Five years ago at a North Carolina kennel, Deputy Dustin Cleveland and others were testing five dogs over the course of two days.
That process whittled the field down to two options, but Journey was the one who ended up coming home as Cleveland’s partner.
“He had the highest drive of all of them. He would push through anything to find explosives,” Cleveland said of Journey.
Apparently Journey, who was named by a trainer with an affinity for 80s rock bands, didn’t stop believing.
The 7-year-old English lab became a beloved member of the Sheriff’s Office team, working locally and in areas across the state as an explosive-detecting dog.
Journey died Jan. 23, one week after his retirement reception.
“I feel like the entire time, the five years, we pushed every opportunity we had. We made the most of it,” Cleveland said.
Each day on the job would have a handful of general searches in the county, but the pair could be called out to search for discarded firearms or bomb threats.
In July 2015, on Journey’s first mission, the two were dispatched to help following a bank robbery in Banks County. Law enforcement had captured the suspect, but the money and gun were nowhere to be found.
Cleveland and Journey arrived at the heavily wooded scene, and the English lab darted out into some briars.
After Cleveland untangled his four-legged friend, Journey did the same thing again.
“The whole book bag was buried and had two bank bags with money in it, the firearm and the clothes the guy had on when he robbed the bank in it. What we anticipated being several hours of searching was five minutes,” Cleveland said.
Cleveland and Journey were called on to work events at Georgia Tech and Mercedes-Benz Stadium, including almost every Atlanta Falcons home game. The pair was assigned to the Los Angeles Rams in the leadup to last year’s Super Bowl while they were at the Falcons complex in Flowery Branch.
Journey was integrated into the Cleveland family, with his own bed at home and accompanying every family vacation.
Earlier this year, Journey wouldn’t eat. When Cleveland took his partner to Lance Animal Hospital, the veterinarian discovered dental issues and ran routine blood work,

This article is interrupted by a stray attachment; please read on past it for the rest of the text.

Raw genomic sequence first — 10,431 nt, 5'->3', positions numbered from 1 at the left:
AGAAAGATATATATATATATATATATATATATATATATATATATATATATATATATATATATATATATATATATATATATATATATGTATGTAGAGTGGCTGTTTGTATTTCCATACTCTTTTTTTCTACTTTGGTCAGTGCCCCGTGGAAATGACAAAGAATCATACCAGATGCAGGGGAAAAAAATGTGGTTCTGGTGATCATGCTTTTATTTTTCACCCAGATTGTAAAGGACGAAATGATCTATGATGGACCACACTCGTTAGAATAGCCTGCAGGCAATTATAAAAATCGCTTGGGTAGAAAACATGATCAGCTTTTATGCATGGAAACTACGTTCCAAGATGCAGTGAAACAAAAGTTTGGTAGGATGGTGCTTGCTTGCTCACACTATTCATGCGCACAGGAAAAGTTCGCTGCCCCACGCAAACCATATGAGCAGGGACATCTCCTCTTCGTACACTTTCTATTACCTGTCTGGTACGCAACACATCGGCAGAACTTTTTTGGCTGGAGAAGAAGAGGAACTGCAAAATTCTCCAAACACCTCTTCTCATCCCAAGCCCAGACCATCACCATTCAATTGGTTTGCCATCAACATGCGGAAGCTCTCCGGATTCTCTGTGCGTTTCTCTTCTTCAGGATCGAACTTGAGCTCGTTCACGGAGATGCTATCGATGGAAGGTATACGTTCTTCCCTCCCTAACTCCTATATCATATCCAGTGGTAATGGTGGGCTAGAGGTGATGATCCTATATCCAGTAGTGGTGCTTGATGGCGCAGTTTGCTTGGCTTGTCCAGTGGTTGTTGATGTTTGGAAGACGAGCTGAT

The bloodwork and followup testing revealed abnormalities with his kidneys, so Journey was taken to the University of Georgia research hospital for an overnight stay and a barrage of tests.
“When I went back to get him, they said they had narrowed it down. They were sure that it was lymphoma. Both of his kidneys were completely affected by it,” Cleveland said of his partner’s Nov. 26 diagnosis.
Even the most progressive chemotherapy might buy Journey four months, but “his kidneys would still kill him,” Cleveland said.
Cleveland was running IVs on Journey daily, with the dog taking three different medicines twice a day.
The doctors gave Journey two weeks to a month left in November. He lived 56 days, enjoying Thanksgiving and Christmas with his family.
“Like I told my wife, you have two choices now: We’re going to mourn, of course, or we can have fun with him while he’s here. He was still not in any pain,” Cleveland said.
When the Sheriff’s Office got leads on Cleveland’s next dog, he decided to take Journey along for the ride to San Antonio.
“I like to think he assisted us with picking the canine we did, and he got to spend two weeks where he rode in the kennel with her because they got along that well,” Cleveland said.
Bella, a 2-year-old German shorthaired pointer, now joins another Bella, one of the Sheriff’s Office’s bloodhounds.
At Journey’s retirement reception, the pair was presented with shadow boxes and a flag that has flown over the U.S. Capitol.
“It was everything that you’d hope for,” Cleveland said.
Cleveland said he plans to spread his partner’s ashes at a pond behind his mother’s home and at the ocean, as the family would often travel to Myrtle Beach.